Interfacial engineering through lead binding using crown ethers in perovskite solar cells
Ji-Youn Seo a, Sun-Ju Kim a
a Department of Nano Fusion Technology, Pusan National University, Busan 46241, Republic of Korea
Poster, Sun-Ju Kim, 195
Publication date: 6th February 2024

In the domain of perovskite solar cells (PSCs), the imperative to reconcile impressive photovoltaic performance with lead-related issue and environmental stability has driven innovative solutions. This study pioneers an approach that not only rectifies lead leakage but also places paramount importance on the attainment of rigorous interfacial passivation. Crown ethers, notably benzo-18-crown-6-ether (B18C6), were strategically integrated at the perovskite-hole transport material interface. Crown ethers exhibit a dual role: efficiently sequestering and immobilizing Pb2+ ions through host-guest complexation and simultaneously establishing a robust interfacial passivation layer. Selected crown ether candidates, guided by density functional theory (DFT) calculations, demonstrated proficiency in binding Pb2+ ions and optimizing interfacial energetics. Photovoltaic devices incorporating these materials achieved exceptional power conversion efficiency (PCE), notably 21.5% for B18C6, underscoring their efficacy in lead binding and interfacial passivation. Analytical techniques, including time-of-flight secondary ion mass spectrometry (ToF-SIMS), ultraviolet photoelectron spectroscopy (UPS), time-resolved photoluminescence (TRPL), unequivocally affirmed Pb2+ ion capture and suppression of non-radiative recombination. Notably, these PSCs maintained efficiencies even after enduring 300 hours of exposure to 85% humidity.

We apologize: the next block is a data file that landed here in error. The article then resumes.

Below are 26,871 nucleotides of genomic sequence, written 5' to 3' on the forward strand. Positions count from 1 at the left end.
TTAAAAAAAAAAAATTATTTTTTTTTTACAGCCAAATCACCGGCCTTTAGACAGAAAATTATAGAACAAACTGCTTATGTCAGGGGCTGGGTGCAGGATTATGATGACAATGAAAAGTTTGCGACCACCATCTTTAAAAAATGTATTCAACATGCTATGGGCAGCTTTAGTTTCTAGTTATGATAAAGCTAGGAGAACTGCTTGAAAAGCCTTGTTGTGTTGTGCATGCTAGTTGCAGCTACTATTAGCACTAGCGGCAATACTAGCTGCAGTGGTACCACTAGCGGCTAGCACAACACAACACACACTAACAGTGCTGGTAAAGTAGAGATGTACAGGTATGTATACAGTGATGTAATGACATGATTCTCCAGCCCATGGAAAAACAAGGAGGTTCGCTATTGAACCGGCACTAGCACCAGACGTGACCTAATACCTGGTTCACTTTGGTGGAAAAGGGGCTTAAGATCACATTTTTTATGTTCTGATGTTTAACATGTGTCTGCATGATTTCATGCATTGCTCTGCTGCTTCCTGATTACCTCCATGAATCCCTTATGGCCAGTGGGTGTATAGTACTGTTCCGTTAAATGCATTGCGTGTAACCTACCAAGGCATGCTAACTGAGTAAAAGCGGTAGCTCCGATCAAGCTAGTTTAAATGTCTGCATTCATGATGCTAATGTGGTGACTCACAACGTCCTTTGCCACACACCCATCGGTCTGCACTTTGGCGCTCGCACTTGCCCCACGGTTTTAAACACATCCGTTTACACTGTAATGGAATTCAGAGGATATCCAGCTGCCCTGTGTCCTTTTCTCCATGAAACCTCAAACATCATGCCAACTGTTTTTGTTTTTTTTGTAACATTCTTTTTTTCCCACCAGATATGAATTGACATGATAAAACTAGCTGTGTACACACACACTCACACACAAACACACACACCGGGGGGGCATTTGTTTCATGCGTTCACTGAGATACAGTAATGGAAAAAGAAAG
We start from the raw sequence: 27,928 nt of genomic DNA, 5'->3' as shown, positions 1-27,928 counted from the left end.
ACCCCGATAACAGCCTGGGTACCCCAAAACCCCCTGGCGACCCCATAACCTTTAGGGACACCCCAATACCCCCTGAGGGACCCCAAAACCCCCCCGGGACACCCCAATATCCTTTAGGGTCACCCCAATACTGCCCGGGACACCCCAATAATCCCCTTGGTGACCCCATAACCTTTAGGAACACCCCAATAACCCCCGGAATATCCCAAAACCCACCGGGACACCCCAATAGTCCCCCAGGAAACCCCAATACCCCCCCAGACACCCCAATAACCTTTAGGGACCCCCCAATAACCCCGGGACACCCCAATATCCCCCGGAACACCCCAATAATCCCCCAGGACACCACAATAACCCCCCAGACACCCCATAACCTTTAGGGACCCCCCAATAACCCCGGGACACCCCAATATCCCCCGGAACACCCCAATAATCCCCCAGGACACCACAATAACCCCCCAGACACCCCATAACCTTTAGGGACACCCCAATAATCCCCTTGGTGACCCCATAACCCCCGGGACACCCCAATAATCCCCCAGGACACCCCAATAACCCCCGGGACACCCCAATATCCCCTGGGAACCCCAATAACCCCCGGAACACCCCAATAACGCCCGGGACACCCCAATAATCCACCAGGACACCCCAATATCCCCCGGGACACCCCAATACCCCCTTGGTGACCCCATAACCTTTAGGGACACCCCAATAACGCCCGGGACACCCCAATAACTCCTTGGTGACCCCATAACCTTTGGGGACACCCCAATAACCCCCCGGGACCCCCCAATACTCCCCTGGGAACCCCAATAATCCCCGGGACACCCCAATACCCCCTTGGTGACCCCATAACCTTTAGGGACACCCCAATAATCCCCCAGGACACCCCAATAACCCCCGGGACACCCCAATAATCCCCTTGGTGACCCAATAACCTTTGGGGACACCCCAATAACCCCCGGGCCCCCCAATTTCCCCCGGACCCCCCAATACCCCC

This research was supported by the Basic Science Research Program through the National Research Foundation of Korea (NRF) funded by the Ministry of Education (2021R1F1A1047203). This research was also financially supported by the Ministry of Trade, Industry and Energy (MOTIE) and Korea Institute for Advancement of Technology (KIAT) through the International Cooperative R&D program (P0026100). Author RKC is thankful to the NRF grant funded by the Korea government (MSIT) (2021R1I1A1A01061036). H.C. acknowledges financial support from the NRF grant funded by the Korea government (MSIT) (RS-2023-00213920).

We use our own and third party cookies for analysing and measuring usage of our website to improve our services. If you continue browsing, we consider accepting its use. You can check our Cookies Policy in which you will also find how to configure your web browser for the use of cookies. More info